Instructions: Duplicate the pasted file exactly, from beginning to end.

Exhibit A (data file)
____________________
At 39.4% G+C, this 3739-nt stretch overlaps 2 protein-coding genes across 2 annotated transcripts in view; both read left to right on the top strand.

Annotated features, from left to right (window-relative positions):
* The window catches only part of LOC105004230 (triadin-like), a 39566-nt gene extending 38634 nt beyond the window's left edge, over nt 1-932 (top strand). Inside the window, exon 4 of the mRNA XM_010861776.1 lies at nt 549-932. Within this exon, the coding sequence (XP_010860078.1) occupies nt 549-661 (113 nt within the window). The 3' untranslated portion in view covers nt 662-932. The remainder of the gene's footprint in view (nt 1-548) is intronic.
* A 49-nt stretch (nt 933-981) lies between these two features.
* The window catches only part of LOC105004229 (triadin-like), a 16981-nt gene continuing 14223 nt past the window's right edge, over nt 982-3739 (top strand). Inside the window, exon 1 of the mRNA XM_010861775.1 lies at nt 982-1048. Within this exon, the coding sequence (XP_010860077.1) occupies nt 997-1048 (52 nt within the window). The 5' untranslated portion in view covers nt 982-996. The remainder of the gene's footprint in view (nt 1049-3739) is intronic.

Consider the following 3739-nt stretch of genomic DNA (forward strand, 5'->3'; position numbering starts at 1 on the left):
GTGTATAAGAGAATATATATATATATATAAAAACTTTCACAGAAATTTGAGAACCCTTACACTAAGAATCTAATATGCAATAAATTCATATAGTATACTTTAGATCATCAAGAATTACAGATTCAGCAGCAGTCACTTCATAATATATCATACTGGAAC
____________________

At 39.4% G+C, this 3739-nt stretch overlaps 2 protein-coding genes across 2 annotated transcripts in view; both read left to right on the top strand.

Annotated features, from left to right (window-relative positions):
* The window catches only part of LOC105004230 (triadin-like), a 39566-nt gene extending 38634 nt beyond the window's left edge, over nt 1-932 (top strand). Inside the window, exon 4 of the mRNA XM_010861776.1 lies at nt 549-932. Within this exon, the coding sequence (XP_010860078.1) occupies nt 549-661 (113 nt within the window). The 3' untranslated portion in view covers nt 662-932. The remainder of the gene's footprint in view (nt 1-548) is intronic.
* A 49-nt stretch (nt 933-981) lies between these two features.
* The window catches only part of LOC105004229 (triadin-like), a 16981-nt gene continuing 14223 nt past the window's right edge, over nt 982-3739 (top strand). Inside the window, exon 1 of the mRNA XM_010861775.1 lies at nt 982-1048. Within this exon, the coding sequence (XP_010860077.1) occupies nt 997-1048 (52 nt within the window). The 5' untranslated portion in view covers nt 982-996. The remainder of the gene's footprint in view (nt 1049-3739) is intronic.

Consider the following 3739-nt stretch of genomic DNA (forward strand, 5'->3'; position numbering starts at 1 on the left):
GTGTATAAGAGAATATATATATATATATAAAAACTTTCACAGAAATTTGAGAACCCTTACACTAAGAATCTAATATGCAATAAATTCATATAGTATACTTTAGATCATCAAGAATTACAGATTCAGCAGCAGTCACTTCATAATATATCATACTGGAAC